The agency just celebrated its 10th anniversary, quite an accomplishment for any business in these ever-changing times. Here’s an edited version of my conversation with Mr. Kalm.pic-nick

1.  Public relations can be a stressful way to make a living and is not for everyone. What compelled you to pursue public relations as a career?

I kind of backed into it at first.  I was a political science major in college, and my career goal was to work in Washington for a Congressman or Senator. When I couldn’t find a job in Washington, I returned to the New York City area and found a job in public relations working in the pharmaceutical industry. There really are a lot of similarities between public relations and working for the government.  You have to reach a broad swath of the public and try to convince them to be in favor of something or against it.

2.  After a very successful career at the nation’s largest independent public relations firm (Edelman), you decided to launch your own firm. What three reasons (or more, or less) prompted that decision?

At Edelman, I had a great career working on behalf of some very large multi-national public and private firms.  I attended an event for entrepreneurs and was encouraged to start my own firm. I was 41 years old at the time, and said to myself, “If not now, when?”  I knew I could always go back to the agency or corporate world. But, so far it’s turned out great.

3.  Say I’m seeking PR counsel. Why would I select Reputation Partners over the firm down the street?

Clients go to big PR firms because they need strategic thinking and the depth and breath of experience those firms can offer.  You can get that from Reputation Partners, but at a much more cost-effective rate.  We provide the same level of services and are focused on delivering the same kind of results. We provide all of our clients with senior-level management attention.Reputation Partners

4.  The PRDude has been championing the practice of effective and ethical public relations. Do you believe our profession needs to do a better job of promoting good PR versus hucksterism?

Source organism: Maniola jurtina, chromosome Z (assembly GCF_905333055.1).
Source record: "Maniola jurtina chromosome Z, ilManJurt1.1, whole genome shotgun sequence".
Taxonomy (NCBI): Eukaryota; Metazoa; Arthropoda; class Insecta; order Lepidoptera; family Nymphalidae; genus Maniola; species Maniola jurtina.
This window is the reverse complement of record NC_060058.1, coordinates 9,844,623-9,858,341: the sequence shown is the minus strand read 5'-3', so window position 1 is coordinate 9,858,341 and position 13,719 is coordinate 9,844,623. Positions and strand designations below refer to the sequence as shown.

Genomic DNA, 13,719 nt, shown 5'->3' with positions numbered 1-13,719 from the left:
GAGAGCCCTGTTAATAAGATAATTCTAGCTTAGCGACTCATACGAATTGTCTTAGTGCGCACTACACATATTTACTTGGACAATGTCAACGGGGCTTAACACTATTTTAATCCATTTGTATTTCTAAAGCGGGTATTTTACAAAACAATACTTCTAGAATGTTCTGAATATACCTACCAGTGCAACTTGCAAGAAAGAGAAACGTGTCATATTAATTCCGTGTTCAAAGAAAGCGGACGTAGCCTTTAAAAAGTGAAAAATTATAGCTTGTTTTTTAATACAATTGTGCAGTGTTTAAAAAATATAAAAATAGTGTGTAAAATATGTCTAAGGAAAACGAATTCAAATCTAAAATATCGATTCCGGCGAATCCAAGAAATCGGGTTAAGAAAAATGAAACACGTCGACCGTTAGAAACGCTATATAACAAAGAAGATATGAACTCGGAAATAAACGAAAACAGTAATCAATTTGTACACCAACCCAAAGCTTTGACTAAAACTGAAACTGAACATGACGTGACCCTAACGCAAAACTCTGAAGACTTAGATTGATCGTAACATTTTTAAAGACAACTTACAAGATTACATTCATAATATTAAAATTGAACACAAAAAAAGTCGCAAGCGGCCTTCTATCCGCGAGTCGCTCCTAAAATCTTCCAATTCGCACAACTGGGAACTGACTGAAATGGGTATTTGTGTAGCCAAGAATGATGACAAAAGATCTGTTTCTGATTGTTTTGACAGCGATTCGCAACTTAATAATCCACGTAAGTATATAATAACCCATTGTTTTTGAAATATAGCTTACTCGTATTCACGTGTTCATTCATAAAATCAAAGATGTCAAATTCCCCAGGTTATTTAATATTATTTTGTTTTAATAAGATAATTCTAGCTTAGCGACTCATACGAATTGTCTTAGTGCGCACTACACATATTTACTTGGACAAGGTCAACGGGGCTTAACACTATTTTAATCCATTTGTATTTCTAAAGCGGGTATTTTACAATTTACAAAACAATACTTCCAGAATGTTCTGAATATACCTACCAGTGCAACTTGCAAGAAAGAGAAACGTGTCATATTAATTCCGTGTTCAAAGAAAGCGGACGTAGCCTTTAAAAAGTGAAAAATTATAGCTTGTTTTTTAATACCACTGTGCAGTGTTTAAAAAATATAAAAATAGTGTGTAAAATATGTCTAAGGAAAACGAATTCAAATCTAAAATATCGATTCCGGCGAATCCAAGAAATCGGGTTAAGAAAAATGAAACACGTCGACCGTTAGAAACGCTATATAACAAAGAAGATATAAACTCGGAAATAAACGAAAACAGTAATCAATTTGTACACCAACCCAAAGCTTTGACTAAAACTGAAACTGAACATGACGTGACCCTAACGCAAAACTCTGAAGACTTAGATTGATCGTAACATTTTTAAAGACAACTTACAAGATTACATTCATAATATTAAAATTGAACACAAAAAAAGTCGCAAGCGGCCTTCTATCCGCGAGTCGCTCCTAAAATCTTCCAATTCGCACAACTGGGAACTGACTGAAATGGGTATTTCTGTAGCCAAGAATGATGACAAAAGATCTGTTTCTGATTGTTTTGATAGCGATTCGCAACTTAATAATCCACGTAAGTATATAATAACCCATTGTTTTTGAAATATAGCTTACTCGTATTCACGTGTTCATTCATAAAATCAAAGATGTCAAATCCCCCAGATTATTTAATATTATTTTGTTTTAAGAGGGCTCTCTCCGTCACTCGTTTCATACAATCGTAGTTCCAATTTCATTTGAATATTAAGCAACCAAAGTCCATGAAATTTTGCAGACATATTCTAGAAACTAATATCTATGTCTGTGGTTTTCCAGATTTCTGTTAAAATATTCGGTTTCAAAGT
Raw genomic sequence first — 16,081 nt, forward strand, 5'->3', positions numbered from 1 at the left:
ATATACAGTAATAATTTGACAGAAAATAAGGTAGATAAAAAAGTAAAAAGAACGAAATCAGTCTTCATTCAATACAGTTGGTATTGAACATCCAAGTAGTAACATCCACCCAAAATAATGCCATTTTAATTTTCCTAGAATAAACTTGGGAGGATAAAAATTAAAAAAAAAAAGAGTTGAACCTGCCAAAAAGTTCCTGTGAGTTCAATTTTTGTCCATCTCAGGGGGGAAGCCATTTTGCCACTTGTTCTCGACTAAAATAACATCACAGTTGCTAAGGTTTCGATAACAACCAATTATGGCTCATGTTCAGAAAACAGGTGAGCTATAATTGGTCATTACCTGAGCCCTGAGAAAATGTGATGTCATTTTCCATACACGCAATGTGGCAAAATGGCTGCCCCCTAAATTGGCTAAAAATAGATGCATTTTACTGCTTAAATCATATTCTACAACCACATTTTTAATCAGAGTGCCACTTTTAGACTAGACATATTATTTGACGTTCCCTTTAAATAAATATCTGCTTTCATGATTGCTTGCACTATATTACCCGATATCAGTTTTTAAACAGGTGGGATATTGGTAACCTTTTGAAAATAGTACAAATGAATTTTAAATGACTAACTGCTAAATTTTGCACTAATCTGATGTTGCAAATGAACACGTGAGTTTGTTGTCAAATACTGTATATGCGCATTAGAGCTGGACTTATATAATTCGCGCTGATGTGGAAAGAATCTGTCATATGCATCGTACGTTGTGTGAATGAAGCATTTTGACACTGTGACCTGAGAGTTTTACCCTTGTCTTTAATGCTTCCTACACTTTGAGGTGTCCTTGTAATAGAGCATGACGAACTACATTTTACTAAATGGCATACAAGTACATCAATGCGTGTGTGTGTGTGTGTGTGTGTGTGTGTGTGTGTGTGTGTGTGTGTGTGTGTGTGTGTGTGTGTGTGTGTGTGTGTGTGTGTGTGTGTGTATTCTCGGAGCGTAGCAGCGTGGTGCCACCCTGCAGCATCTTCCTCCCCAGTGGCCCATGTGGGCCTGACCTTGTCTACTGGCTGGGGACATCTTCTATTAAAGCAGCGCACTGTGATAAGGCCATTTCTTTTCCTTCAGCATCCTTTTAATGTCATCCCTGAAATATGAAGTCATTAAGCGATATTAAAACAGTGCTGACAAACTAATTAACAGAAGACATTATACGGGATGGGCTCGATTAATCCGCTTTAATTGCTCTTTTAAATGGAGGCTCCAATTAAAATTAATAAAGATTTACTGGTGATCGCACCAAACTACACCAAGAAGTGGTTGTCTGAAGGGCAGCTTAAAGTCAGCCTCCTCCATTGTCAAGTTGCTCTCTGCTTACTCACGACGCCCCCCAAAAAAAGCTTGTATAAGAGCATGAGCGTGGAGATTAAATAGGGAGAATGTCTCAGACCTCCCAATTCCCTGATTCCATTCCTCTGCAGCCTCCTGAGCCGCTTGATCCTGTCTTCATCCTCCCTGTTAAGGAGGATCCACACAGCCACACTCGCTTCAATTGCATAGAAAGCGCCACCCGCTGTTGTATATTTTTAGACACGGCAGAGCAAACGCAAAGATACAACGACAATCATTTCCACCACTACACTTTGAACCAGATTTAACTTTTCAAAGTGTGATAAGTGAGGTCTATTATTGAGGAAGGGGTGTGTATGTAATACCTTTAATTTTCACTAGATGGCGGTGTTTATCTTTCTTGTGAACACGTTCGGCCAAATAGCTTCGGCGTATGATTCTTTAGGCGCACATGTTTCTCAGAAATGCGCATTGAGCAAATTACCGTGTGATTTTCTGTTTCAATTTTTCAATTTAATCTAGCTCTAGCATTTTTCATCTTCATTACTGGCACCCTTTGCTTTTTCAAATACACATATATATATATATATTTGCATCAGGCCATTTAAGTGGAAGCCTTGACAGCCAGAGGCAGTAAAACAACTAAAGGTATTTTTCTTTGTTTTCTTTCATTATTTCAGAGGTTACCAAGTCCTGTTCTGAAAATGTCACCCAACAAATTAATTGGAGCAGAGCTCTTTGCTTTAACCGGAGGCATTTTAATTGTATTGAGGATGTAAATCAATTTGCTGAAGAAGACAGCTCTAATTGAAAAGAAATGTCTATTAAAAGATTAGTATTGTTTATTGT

It’s a great question. I think there are many different kinds of public relations practices.  Not to put what we do on a pedestal, but there are practitioners out there who aren’t as ethical or of the same level of quality.  There are a number of slippery characters in the business, and they’re dragging down the entire profession.  We’re not defense attorneys.  Companies don’t have a right to PR counsel.  There are some entities that should not be represented by public relations firms for ethical reasons. I see this happening at big and small firms alike: They tell the client what the want to hear and promise results they can’t deliver.

5.  Back in the day, there were lots of “PR legends,” men (and some women) who pioneered the practice. Who’s at the forefront of public relations today?

They really are few and far between.  Earlier you mentioned Edelman.  I think Richard Edelman is one of the few intellectuals running a major PR firm.  I can’t think of anyone else who comes close.  Ours is an industry that suffers from a big perception problem.  I think there are few programs on college campuses that focus on public relations. Some colleges, of course are doing a good job preparing students for careers in public relations.  We work in a very important profession that impacts people in their day-to-day lives in a very meaningful way.

Do you have questions for Mr. Kalm?  Or The PRDude?  Pose early and often.